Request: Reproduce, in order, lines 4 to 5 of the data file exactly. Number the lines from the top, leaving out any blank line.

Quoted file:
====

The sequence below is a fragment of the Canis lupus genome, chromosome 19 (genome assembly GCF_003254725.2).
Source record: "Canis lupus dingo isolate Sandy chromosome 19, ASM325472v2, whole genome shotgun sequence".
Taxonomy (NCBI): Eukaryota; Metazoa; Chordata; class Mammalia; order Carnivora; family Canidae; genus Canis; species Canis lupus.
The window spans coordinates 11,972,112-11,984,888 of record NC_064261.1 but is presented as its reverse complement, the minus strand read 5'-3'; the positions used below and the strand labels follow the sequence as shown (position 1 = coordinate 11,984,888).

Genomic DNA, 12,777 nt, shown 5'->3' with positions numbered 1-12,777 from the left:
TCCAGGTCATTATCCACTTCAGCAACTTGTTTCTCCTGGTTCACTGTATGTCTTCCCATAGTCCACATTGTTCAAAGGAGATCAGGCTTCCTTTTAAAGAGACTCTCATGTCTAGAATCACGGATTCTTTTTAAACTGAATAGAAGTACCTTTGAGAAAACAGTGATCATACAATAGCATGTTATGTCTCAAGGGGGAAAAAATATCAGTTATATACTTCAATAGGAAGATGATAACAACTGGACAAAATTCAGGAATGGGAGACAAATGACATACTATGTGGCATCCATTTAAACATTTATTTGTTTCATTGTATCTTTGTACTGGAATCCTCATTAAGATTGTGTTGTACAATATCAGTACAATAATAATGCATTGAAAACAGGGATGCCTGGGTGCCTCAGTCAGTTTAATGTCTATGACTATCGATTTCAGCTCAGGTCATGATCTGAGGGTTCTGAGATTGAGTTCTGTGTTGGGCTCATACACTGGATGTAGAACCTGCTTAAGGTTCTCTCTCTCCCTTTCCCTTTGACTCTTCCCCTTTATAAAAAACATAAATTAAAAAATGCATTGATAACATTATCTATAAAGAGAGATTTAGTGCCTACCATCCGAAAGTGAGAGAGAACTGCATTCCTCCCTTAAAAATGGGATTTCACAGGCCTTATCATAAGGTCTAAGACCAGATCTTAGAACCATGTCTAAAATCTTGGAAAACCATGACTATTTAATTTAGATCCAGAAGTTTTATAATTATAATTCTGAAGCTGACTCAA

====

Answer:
The window spans coordinates 11,972,112-11,984,888 of record NC_064261.1 but is presented as its reverse complement, the minus strand read 5'-3'; the positions used below and the strand labels follow the sequence as shown (position 1 = coordinate 11,984,888).

Genomic DNA, 12,777 nt, shown 5'->3' with positions numbered 1-12,777 from the left: